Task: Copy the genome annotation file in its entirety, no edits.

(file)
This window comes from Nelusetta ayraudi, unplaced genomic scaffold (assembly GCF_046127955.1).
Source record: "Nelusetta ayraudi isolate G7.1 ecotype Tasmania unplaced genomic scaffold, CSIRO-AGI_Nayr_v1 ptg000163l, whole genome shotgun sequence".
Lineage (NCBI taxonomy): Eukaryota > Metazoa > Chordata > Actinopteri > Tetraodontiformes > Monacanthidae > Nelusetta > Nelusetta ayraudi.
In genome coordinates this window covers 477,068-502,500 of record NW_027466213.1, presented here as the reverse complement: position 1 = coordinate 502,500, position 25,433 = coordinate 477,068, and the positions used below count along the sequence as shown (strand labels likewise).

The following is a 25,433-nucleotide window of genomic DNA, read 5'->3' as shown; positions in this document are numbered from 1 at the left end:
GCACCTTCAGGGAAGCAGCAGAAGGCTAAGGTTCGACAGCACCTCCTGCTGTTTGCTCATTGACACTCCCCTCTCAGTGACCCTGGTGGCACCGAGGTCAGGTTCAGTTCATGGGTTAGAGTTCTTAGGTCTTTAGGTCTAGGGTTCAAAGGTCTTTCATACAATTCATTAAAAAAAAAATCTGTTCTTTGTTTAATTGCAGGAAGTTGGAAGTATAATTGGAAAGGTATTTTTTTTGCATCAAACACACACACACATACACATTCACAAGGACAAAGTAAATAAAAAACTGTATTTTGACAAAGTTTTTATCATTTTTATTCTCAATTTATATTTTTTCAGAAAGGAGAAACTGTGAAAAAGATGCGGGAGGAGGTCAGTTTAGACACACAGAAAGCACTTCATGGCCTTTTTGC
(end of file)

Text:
This window comes from Nelusetta ayraudi, unplaced genomic scaffold (assembly GCF_046127955.1).
Source record: "Nelusetta ayraudi isolate G7.1 ecotype Tasmania unplaced genomic scaffold, CSIRO-AGI_Nayr_v1 ptg000163l, whole genome shotgun sequence".
Lineage (NCBI taxonomy): Eukaryota > Metazoa > Chordata > Actinopteri > Tetraodontiformes > Monacanthidae > Nelusetta > Nelusetta ayraudi.
In genome coordinates this window covers 477,068-502,500 of record NW_027466213.1, presented here as the reverse complement: position 1 = coordinate 502,500, position 25,433 = coordinate 477,068, and the positions used below count along the sequence as shown (strand labels likewise).

The following is a 25,433-nucleotide window of genomic DNA, read 5'->3' as shown; positions in this document are numbered from 1 at the left end:
GCACCTTCAGGGAAGCAGCAGAAGGCTAAGGTTCGACAGCACCTCCTGCTGTTTGCTCATTGACACTCCCCTCTCAGTGACCCTGGTGGCACCGAGGTCAGGTTCAGTTCATGGGTTAGAGTTCTTAGGTCTTTAGGTCTAGGGTTCAAAGGTCTTTCATACAATTCATTAAAAAAAAAATCTGTTCTTTGTTTAATTGCAGGAAGTTGGAAGTATAATTGGAAAGGTATTTTTTTTGCATCAAACACACACACACATACACATTCACAAGGACAAAGTAAATAAAAAACTGTATTTTGACAAAGTTTTTATCATTTTTATTCTCAATTTATATTTTTTCAGAAAGGAGAAACTGTGAAAAAGATGCGGGAGGAGGTCAGTTTAGACACACAGAAAGCACTTCATGGCCTTTTTGC